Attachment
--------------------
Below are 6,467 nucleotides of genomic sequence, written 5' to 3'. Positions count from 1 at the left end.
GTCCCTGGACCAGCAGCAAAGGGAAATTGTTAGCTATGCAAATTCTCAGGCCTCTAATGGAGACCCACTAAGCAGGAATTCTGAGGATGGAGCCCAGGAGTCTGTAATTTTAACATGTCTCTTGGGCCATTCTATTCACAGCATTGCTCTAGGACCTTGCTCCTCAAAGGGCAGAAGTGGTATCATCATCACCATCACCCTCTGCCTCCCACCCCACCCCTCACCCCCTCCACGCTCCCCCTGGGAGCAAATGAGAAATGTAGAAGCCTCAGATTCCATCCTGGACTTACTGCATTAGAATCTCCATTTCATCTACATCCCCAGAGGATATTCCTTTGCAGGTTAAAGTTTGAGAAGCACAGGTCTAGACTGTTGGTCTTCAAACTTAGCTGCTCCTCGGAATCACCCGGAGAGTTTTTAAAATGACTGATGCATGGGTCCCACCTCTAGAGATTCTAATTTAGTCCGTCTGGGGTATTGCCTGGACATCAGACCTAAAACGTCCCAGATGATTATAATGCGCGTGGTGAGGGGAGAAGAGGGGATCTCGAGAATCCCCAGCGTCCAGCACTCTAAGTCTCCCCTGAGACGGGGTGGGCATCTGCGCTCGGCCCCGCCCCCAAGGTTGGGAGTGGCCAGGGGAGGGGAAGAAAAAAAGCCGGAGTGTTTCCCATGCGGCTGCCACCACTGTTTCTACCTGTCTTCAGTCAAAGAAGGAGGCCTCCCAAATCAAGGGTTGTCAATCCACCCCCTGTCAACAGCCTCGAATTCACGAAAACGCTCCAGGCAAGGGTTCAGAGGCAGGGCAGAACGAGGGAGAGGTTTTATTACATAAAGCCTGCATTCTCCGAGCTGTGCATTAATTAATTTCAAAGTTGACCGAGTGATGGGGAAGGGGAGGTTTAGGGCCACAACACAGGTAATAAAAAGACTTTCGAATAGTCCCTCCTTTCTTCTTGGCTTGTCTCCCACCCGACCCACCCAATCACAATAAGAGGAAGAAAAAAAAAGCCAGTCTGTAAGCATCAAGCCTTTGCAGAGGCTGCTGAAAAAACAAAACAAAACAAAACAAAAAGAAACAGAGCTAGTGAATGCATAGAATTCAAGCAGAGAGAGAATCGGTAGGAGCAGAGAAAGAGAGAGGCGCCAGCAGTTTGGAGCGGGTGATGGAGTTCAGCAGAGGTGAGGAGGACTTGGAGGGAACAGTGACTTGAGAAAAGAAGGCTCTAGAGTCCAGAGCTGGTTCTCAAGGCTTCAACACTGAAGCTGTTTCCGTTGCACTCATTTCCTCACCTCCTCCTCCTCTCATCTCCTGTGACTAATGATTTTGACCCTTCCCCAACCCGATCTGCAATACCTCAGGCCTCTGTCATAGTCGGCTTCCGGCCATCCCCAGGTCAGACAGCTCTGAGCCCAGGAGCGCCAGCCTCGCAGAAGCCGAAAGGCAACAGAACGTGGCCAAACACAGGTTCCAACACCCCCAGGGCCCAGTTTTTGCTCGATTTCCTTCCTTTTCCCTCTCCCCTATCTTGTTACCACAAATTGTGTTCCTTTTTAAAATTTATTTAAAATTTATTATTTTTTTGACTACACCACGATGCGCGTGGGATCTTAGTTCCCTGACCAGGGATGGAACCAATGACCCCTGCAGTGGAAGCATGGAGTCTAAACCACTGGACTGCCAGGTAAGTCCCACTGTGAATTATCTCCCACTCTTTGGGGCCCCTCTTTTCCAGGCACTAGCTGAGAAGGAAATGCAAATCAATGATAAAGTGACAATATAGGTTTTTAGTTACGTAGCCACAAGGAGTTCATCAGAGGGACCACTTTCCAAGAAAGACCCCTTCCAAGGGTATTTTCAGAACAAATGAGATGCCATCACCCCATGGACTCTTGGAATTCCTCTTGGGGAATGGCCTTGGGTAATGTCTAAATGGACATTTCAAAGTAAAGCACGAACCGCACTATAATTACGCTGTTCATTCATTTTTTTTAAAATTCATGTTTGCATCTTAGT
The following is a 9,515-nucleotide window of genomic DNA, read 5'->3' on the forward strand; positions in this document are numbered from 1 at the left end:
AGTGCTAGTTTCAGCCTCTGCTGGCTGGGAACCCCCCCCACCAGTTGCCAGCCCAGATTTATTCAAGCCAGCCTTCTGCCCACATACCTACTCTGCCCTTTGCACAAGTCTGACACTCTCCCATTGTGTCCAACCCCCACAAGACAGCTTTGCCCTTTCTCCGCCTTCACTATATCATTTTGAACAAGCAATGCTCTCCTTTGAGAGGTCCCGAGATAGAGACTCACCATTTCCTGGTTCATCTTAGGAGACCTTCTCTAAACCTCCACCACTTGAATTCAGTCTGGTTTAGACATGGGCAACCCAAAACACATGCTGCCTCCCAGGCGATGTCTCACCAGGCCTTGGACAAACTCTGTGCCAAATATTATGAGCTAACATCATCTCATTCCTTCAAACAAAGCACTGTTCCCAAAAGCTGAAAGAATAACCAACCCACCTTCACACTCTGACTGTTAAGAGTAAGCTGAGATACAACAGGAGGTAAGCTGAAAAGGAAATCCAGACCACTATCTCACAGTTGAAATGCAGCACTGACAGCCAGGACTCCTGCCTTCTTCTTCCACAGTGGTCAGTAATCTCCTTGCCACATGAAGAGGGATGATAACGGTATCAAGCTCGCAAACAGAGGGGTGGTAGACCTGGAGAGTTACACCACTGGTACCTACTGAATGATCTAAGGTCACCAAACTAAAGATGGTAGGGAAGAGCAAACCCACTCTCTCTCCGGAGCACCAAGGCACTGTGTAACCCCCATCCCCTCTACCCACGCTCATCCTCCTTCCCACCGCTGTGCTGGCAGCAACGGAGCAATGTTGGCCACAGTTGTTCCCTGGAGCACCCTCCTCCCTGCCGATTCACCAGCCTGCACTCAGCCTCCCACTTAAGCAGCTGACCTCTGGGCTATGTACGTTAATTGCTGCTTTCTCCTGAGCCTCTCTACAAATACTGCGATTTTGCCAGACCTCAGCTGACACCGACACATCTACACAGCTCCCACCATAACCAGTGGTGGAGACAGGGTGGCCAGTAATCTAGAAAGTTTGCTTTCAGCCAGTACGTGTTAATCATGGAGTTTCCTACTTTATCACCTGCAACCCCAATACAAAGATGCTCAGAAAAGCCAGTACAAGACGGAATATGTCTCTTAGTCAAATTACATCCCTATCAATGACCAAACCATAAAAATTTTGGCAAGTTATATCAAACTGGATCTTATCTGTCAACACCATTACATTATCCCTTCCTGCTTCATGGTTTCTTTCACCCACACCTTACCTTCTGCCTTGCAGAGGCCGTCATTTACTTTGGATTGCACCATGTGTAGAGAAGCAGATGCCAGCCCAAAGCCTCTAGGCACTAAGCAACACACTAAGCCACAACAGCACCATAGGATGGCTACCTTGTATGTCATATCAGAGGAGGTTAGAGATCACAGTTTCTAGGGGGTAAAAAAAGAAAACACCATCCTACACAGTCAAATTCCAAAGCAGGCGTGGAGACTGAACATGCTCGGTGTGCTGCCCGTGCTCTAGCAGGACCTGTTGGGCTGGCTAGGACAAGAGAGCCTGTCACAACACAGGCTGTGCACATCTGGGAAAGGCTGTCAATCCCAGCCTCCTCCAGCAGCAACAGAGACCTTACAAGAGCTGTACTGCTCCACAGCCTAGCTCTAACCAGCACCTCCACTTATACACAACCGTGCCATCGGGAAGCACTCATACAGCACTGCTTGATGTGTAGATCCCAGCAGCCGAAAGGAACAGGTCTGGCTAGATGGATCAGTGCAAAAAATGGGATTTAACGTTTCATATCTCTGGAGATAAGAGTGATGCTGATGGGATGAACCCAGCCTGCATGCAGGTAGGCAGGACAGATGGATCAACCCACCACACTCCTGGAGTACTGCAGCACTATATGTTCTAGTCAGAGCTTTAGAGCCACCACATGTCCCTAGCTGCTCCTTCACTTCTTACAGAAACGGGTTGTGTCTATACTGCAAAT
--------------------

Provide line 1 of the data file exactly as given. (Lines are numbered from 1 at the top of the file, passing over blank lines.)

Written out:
Below are 6,467 nucleotides of genomic sequence, written 5' to 3'. Positions count from 1 at the left end.